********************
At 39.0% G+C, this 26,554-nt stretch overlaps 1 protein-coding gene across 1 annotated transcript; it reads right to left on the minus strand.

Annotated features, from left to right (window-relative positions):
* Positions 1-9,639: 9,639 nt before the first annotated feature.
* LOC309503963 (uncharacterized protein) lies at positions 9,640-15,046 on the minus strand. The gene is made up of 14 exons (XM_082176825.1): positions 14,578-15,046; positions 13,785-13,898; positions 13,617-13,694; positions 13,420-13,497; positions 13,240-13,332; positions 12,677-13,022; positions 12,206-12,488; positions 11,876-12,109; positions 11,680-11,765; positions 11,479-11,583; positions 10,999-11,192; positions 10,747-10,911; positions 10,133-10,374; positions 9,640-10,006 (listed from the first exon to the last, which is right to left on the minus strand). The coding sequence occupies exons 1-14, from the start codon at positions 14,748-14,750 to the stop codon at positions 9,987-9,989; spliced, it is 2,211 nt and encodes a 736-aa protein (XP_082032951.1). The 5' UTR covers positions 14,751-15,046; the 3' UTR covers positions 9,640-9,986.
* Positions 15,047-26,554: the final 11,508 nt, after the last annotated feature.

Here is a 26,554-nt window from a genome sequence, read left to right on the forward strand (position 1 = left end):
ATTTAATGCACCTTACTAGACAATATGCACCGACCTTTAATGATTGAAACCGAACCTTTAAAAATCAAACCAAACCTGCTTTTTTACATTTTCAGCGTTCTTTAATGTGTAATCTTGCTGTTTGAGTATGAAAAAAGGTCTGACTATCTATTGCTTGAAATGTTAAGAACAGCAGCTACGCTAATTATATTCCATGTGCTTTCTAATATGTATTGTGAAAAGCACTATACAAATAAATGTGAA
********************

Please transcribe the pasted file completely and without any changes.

At 39.0% G+C, this 26,554-nt stretch overlaps 1 protein-coding gene across 1 annotated transcript; it reads right to left on the minus strand.

Annotated features, from left to right (window-relative positions):
* Positions 1-9,639: 9,639 nt before the first annotated feature.
* LOC309503963 (uncharacterized protein) lies at positions 9,640-15,046 on the minus strand. The gene is made up of 14 exons (XM_082176825.1): positions 14,578-15,046; positions 13,785-13,898; positions 13,617-13,694; positions 13,420-13,497; positions 13,240-13,332; positions 12,677-13,022; positions 12,206-12,488; positions 11,876-12,109; positions 11,680-11,765; positions 11,479-11,583; positions 10,999-11,192; positions 10,747-10,911; positions 10,133-10,374; positions 9,640-10,006 (listed from the first exon to the last, which is right to left on the minus strand). The coding sequence occupies exons 1-14, from the start codon at positions 14,748-14,750 to the stop codon at positions 9,987-9,989; spliced, it is 2,211 nt and encodes a 736-aa protein (XP_082032951.1). The 5' UTR covers positions 14,751-15,046; the 3' UTR covers positions 9,640-9,986.
* Positions 15,047-26,554: the final 11,508 nt, after the last annotated feature.

Here is a 26,554-nt window from a genome sequence, read left to right on the forward strand (position 1 = left end):
ATTTAATGCACCTTACTAGACAATATGCACCGACCTTTAATGATTGAAACCGAACCTTTAAAAATCAAACCAAACCTGCTTTTTTACATTTTCAGCGTTCTTTAATGTGTAATCTTGCTGTTTGAGTATGAAAAAAGGTCTGACTATCTATTGCTTGAAATGTTAAGAACAGCAGCTACGCTAATTATATTCCATGTGCTTTCTAATATGTATTGTGAAAAGCACTATACAAATAAATGTGAA